In a previous study of arterial bypass grafts (4 mm polytetrafluoroethylene [PTfe]) in baboons we observed that endothelial and smooth muscle cells (SMCs) formed the neointima and were derived from the cut edges of adjacent artery. The purpose of this study was to determine at late times whether endothelial cells would continue to migrate and to proliferate to cover the graft surface and whether the underlying proliferating SMCs would produce a progressively thickened intima, graft stenosis, and eventual thrombosis. At 6 and 12 months after grafts were placed, endothelial coverage by ingrowth from the anastomoses was more advanced than at 3 months, and by 12 months 60% of grafts (7 to 9 cm in length) were covered. Endothelial cells proliferated in association with the growing edge and focally in other regions. Underlying SMCs proliferated in the region of the growing edge of the endothelial cells and also at anastomoses. Intimal cross-sectional area was greatest at anastomoses and at late times was principally due to an increase in connective tissue; actual SMC mass remained constant after 3 months. These results demonstrated slow but progressive healing of the grafts by ingrowth of endothelium. There was also an increased turnover rate of SMCs and endothelial cells in established intima at late times, which might be the consequence of chronic endothelial injury. This condition represents a stable state since it does not produce further intimal thickening and accumulation of SMCs and does not lead to a high rate of thrombosis. © 1986.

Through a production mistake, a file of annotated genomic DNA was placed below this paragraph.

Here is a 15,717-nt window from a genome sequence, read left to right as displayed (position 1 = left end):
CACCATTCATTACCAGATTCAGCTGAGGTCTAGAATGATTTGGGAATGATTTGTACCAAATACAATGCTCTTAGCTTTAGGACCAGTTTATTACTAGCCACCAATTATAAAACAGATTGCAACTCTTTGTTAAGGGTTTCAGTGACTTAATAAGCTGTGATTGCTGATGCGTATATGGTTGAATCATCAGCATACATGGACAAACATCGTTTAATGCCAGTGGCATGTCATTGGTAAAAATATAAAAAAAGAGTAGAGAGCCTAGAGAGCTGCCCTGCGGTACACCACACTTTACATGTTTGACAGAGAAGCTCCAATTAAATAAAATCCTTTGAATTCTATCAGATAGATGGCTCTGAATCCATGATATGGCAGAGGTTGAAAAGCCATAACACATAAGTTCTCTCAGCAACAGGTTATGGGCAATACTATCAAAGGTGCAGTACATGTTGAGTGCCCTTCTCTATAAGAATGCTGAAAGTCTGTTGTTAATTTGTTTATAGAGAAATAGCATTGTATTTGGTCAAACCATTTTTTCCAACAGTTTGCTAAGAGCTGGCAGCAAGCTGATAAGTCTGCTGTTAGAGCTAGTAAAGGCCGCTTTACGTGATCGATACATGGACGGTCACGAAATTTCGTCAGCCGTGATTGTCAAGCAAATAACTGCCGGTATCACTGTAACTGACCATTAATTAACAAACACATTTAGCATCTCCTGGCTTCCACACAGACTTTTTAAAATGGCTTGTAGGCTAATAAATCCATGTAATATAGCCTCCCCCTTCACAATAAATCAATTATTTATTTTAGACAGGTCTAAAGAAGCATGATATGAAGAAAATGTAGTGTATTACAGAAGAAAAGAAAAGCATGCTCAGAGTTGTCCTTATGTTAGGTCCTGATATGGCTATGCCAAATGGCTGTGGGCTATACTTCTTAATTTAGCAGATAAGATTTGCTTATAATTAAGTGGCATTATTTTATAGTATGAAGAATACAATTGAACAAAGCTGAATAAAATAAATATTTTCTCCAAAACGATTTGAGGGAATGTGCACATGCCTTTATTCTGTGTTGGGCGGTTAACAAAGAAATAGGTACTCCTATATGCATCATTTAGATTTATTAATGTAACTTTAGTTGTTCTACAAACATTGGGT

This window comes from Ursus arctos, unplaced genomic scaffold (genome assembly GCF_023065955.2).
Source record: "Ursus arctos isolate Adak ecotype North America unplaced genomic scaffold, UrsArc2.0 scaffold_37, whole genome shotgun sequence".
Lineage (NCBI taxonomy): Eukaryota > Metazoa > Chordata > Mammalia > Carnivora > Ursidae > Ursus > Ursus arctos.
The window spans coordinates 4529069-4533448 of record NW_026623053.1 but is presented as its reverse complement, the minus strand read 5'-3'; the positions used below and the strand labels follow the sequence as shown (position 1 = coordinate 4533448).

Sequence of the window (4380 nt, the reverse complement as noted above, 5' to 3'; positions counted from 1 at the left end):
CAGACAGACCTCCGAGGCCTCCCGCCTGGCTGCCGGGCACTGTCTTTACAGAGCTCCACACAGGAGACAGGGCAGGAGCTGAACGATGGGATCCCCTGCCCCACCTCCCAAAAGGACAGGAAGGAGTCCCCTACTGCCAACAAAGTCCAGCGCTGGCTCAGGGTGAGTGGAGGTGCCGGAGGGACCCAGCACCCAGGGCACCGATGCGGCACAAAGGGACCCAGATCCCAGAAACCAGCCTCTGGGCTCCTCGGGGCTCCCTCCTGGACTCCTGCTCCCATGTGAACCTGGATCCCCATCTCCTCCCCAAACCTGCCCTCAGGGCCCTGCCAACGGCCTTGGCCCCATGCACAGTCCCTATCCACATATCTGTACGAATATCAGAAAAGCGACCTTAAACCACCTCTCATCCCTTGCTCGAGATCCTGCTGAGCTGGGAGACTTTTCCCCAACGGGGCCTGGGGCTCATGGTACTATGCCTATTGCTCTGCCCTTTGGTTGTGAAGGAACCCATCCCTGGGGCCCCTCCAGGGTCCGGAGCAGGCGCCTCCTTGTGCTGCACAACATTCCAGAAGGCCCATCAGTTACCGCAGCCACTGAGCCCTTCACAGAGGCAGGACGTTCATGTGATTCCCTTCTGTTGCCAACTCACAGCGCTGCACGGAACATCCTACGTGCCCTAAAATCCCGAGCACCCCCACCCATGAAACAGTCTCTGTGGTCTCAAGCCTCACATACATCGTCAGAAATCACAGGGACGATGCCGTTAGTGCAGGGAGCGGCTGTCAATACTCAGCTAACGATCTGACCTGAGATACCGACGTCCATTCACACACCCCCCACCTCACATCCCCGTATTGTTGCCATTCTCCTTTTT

Clowes, A. W., Kirkman, T. R., & Clowes, M. M. (1986). Mechanisms of arterial graft failure. II. Chronic endothelial and smooth muscle cell proliferation in healing polytetrafluoroethylene prostheses. Journal of Vascular Surgery, 3(6), 877–884. https://doi.org/10.1016/0741-5214(86)90154-0